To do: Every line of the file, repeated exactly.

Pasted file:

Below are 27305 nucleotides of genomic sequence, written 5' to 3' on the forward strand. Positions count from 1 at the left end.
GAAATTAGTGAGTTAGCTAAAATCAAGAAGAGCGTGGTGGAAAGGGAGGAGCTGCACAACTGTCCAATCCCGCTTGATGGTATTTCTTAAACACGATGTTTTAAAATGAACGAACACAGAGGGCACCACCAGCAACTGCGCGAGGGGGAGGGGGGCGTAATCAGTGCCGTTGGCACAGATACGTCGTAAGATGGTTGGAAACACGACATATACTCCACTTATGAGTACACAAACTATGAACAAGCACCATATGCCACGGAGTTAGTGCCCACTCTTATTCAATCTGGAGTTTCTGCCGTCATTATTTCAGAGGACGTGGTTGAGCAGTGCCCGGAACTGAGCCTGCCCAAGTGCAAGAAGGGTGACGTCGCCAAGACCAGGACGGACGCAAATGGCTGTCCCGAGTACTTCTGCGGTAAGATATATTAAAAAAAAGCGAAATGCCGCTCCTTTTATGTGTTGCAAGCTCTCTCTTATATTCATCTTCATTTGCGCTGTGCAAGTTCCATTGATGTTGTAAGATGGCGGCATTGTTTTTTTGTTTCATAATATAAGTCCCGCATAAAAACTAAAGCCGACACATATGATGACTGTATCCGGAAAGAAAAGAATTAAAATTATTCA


Below are 27305 nucleotides of genomic sequence, written 5' to 3' on the forward strand. Positions count from 1 at the left end.
GAAATTAGTGAGTTAGCTAAAATCAAGAAGAGCGTGGTGGAAAGGGAGGAGCTGCACAACTGTCCAATCCCGCTTGATGGTATTTCTTAAACACGATGTTTTAAAATGAACGAACACAGAGGGCACCACCAGCAACTGCGCGAGGGGGAGGGGGGCGTAATCAGTGCCGTTGGCACAGATACGTCGTAAGATGGTTGGAAACACGACATATACTCCACTTATGAGTACACAAACTATGAACAAGCACCATATGCCACGGAGTTAGTGCCCACTCTTATTCAATCTGGAGTTTCTGCCGTCATTATTTCAGAGGACGTGGTTGAGCAGTGCCCGGAACTGAGCCTGCCCAAGTGCAAGAAGGGTGACGTCGCCAAGACCAGGACGGACGCAAATGGCTGTCCCGAGTACTTCTGCGGTAAGATATATTAAAAAAAAGCGAAATGCCGCTCCTTTTATGTGTTGCAAGCTCTCTCTTATATTCATCTTCATTTGCGCTGTGCAAGTTCCATTGATGTTGTAAGATGGCGGCATTGTTTTTTTGTTTCATAATATAAGTCCCGCATAAAAACTAAAGCCGACACATATGATGACTGTATCCGGAAAGAAAAGAATTAAAATTATTCA